y-


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Y, y

(waɪ)

n., pl. Ys Y's, ys y's.
1. the 25th letter of the English alphabet, a semivowel.
2. any spoken sound represented by this letter.
3. something shaped like a Y.
4. a written or printed representation of the letter Y or y.

Y

(waɪ)
the Y, Informal. the YMCA, YWCA, YMHA, or YWHA.

Y

Y


Symbol.
1. the 25th in order or in a series.
2. (sometimes l.c.) Elect. admittance.
3. Chem. yttrium.
4. Biochem. tyrosine.

y


Math. Symbol.
an unknown quantity or a variable.

y-

or i-

a prefix occurring in certain obsolete words (iwis) and esp. in archaic past participles (yclad; yclept).
[Middle English y-, i- (reduced variant a-), Old English ge-, prefix with perfective, intensifying, or collective force; c. Old Frisian, Old Saxon ge-, gi-, Old High German ga-, gi, Gothic ga-]

-y1

or -ey

an adjective-forming suffix meaning “characterized by or inclined to” the substance or action of the word or stem to which the suffix is attached: bloody; cloudy; sexy; squeaky.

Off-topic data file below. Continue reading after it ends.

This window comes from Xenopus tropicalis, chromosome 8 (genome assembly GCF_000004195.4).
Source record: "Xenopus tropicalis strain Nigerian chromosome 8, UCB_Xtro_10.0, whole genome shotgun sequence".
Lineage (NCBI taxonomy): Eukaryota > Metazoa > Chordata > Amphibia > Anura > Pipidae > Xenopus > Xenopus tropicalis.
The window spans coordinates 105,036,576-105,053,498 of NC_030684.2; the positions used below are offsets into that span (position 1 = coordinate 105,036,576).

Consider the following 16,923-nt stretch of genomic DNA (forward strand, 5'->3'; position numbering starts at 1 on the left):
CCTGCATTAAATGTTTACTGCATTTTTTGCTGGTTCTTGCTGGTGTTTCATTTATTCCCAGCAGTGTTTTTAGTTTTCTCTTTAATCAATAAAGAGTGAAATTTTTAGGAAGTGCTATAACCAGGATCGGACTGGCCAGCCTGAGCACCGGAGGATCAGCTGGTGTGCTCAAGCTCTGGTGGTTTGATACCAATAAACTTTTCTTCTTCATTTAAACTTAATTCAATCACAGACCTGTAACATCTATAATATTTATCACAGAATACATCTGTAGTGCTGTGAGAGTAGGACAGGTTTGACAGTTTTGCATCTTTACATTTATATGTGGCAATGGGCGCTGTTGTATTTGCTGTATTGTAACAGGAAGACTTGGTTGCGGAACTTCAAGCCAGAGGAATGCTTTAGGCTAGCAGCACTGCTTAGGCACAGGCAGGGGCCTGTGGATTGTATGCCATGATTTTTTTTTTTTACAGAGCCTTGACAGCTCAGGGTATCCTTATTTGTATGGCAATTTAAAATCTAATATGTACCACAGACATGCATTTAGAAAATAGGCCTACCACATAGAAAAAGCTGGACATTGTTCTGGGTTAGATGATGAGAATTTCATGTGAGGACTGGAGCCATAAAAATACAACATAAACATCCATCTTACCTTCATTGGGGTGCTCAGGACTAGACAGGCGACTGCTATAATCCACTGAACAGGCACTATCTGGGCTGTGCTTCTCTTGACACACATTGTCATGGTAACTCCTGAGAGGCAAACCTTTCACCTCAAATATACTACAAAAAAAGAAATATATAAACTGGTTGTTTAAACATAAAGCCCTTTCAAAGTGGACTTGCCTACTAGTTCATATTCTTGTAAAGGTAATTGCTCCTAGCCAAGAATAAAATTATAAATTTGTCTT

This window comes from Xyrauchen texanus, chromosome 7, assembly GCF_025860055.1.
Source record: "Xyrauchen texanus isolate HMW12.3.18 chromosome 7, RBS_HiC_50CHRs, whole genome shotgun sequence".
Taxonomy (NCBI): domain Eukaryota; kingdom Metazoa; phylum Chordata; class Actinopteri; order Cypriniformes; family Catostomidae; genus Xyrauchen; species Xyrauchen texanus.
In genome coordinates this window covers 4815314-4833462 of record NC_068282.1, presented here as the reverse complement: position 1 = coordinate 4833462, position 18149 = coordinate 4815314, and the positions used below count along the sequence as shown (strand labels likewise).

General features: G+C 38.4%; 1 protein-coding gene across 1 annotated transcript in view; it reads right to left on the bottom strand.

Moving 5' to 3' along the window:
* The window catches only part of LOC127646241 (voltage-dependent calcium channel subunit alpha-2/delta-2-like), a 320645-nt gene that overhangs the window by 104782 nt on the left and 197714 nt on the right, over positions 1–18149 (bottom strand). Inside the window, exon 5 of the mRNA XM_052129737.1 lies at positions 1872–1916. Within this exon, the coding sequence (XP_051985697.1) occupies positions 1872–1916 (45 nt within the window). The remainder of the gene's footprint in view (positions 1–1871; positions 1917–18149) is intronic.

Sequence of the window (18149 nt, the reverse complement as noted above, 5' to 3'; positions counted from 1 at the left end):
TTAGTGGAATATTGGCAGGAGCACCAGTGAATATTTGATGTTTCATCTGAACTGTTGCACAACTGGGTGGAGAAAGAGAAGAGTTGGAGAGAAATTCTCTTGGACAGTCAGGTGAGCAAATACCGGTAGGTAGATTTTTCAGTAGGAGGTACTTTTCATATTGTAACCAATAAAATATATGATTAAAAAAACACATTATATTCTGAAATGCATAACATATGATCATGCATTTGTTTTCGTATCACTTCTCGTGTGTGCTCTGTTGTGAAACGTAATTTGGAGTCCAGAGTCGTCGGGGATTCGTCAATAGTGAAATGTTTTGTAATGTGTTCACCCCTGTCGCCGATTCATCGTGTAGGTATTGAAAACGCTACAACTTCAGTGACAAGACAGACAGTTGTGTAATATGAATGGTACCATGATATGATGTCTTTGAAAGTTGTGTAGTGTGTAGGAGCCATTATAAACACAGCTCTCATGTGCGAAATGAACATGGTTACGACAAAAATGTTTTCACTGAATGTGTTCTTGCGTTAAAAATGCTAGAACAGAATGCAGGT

[Old English -ig; c. German -ig]

-y2

or -ie

a noun-forming suffix, added to monosyllabic bases, occurring in endearing or familiar names or common nouns formed from personal names, other nouns, and adjectives (Billy; Susie; birdie; granny; sweetie; tummy) and in various other usu. informal coinages, sometimes pejorative (boonies; goalie; groupie; Okie; rookie). This suffix also forms from adjectives nouns that denote exemplary or extreme instances of the quality specified (baddie; biggie), sometimes focusing on a restricted, usu. unfavorable sense of the adjective (sharpie; sickie; whitey). Compare -o, -sy.
[late Middle English (Scots)]

-y3

,
a suffix of various origins used in the formation of action nouns from verbs (inquiry), and also found in other abstract nouns (infamy).
[representing Latin -ia -ia, -ium -ium1; Greek -ia, -eia, -ion; French -ie; German -ie]

y.

1. yard.
2. year.